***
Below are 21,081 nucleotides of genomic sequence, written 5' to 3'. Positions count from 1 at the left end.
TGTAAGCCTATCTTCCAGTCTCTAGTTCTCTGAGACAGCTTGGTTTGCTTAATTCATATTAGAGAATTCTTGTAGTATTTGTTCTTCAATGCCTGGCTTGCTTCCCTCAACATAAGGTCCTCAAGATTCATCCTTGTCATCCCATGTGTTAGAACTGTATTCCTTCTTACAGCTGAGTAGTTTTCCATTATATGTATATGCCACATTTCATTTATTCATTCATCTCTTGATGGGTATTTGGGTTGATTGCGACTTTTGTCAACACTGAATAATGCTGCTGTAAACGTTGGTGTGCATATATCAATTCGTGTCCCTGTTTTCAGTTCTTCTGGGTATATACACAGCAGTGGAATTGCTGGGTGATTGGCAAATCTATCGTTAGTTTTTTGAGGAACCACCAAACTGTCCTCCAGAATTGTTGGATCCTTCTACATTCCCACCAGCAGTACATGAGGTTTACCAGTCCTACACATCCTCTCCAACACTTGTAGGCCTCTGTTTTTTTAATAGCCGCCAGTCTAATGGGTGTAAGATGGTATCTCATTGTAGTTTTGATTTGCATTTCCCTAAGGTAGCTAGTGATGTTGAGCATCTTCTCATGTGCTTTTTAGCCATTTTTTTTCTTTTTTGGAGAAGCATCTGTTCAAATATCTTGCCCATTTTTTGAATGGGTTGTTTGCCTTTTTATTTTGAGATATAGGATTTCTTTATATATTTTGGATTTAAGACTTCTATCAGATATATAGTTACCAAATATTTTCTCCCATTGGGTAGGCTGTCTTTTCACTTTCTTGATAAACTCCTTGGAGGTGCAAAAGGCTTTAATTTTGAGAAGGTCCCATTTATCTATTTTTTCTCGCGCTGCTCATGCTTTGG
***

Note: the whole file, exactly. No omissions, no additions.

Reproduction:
Below are 21,081 nucleotides of genomic sequence, written 5' to 3'. Positions count from 1 at the left end.
TGTAAGCCTATCTTCCAGTCTCTAGTTCTCTGAGACAGCTTGGTTTGCTTAATTCATATTAGAGAATTCTTGTAGTATTTGTTCTTCAATGCCTGGCTTGCTTCCCTCAACATAAGGTCCTCAAGATTCATCCTTGTCATCCCATGTGTTAGAACTGTATTCCTTCTTACAGCTGAGTAGTTTTCCATTATATGTATATGCCACATTTCATTTATTCATTCATCTCTTGATGGGTATTTGGGTTGATTGCGACTTTTGTCAACACTGAATAATGCTGCTGTAAACGTTGGTGTGCATATATCAATTCGTGTCCCTGTTTTCAGTTCTTCTGGGTATATACACAGCAGTGGAATTGCTGGGTGATTGGCAAATCTATCGTTAGTTTTTTGAGGAACCACCAAACTGTCCTCCAGAATTGTTGGATCCTTCTACATTCCCACCAGCAGTACATGAGGTTTACCAGTCCTACACATCCTCTCCAACACTTGTAGGCCTCTGTTTTTTTAATAGCCGCCAGTCTAATGGGTGTAAGATGGTATCTCATTGTAGTTTTGATTTGCATTTCCCTAAGGTAGCTAGTGATGTTGAGCATCTTCTCATGTGCTTTTTAGCCATTTTTTTTCTTTTTTGGAGAAGCATCTGTTCAAATATCTTGCCCATTTTTTGAATGGGTTGTTTGCCTTTTTATTTTGAGATATAGGATTTCTTTATATATTTTGGATTTAAGACTTCTATCAGATATATAGTTACCAAATATTTTCTCCCATTGGGTAGGCTGTCTTTTCACTTTCTTGATAAACTCCTTGGAGGTGCAAAAGGCTTTAATTTTGAGAAGGTCCCATTTATCTATTTTTTCTCGCGCTGCTCATGCTTTGG